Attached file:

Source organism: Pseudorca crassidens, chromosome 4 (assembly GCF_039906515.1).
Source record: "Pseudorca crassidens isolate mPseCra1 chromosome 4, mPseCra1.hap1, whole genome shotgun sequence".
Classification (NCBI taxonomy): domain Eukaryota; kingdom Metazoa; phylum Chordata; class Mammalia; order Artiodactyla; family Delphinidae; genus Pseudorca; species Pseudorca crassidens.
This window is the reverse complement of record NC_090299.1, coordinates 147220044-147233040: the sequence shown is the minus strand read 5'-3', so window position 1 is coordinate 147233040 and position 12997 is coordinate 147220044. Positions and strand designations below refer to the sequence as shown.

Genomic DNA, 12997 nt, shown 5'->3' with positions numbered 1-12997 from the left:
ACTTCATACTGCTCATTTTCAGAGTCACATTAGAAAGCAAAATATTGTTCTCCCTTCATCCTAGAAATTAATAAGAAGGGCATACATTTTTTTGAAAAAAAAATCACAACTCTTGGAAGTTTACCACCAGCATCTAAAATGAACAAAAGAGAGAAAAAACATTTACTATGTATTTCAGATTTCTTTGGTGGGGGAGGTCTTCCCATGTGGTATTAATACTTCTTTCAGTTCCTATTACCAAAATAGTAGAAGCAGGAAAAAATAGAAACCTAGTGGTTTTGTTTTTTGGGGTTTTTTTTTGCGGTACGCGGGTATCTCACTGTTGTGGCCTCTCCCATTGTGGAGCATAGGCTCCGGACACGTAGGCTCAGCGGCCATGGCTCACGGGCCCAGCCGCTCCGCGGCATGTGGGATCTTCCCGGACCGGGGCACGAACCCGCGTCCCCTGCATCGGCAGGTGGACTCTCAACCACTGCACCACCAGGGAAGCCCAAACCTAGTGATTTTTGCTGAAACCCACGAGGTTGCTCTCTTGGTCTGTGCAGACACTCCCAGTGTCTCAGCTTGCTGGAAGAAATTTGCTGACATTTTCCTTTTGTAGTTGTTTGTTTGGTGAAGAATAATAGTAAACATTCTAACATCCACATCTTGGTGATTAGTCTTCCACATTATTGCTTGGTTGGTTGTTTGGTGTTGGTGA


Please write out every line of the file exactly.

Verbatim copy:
Source organism: Pseudorca crassidens, chromosome 4 (assembly GCF_039906515.1).
Source record: "Pseudorca crassidens isolate mPseCra1 chromosome 4, mPseCra1.hap1, whole genome shotgun sequence".
Classification (NCBI taxonomy): domain Eukaryota; kingdom Metazoa; phylum Chordata; class Mammalia; order Artiodactyla; family Delphinidae; genus Pseudorca; species Pseudorca crassidens.
This window is the reverse complement of record NC_090299.1, coordinates 147220044-147233040: the sequence shown is the minus strand read 5'-3', so window position 1 is coordinate 147233040 and position 12997 is coordinate 147220044. Positions and strand designations below refer to the sequence as shown.

Genomic DNA, 12997 nt, shown 5'->3' with positions numbered 1-12997 from the left:
ACTTCATACTGCTCATTTTCAGAGTCACATTAGAAAGCAAAATATTGTTCTCCCTTCATCCTAGAAATTAATAAGAAGGGCATACATTTTTTTGAAAAAAAAATCACAACTCTTGGAAGTTTACCACCAGCATCTAAAATGAACAAAAGAGAGAAAAAACATTTACTATGTATTTCAGATTTCTTTGGTGGGGGAGGTCTTCCCATGTGGTATTAATACTTCTTTCAGTTCCTATTACCAAAATAGTAGAAGCAGGAAAAAATAGAAACCTAGTGGTTTTGTTTTTTGGGGTTTTTTTTTGCGGTACGCGGGTATCTCACTGTTGTGGCCTCTCCCATTGTGGAGCATAGGCTCCGGACACGTAGGCTCAGCGGCCATGGCTCACGGGCCCAGCCGCTCCGCGGCATGTGGGATCTTCCCGGACCGGGGCACGAACCCGCGTCCCCTGCATCGGCAGGTGGACTCTCAACCACTGCACCACCAGGGAAGCCCAAACCTAGTGATTTTTGCTGAAACCCACGAGGTTGCTCTCTTGGTCTGTGCAGACACTCCCAGTGTCTCAGCTTGCTGGAAGAAATTTGCTGACATTTTCCTTTTGTAGTTGTTTGTTTGGTGAAGAATAATAGTAAACATTCTAACATCCACATCTTGGTGATTAGTCTTCCACATTATTGCTTGGTTGGTTGTTTGGTGTTGGTGA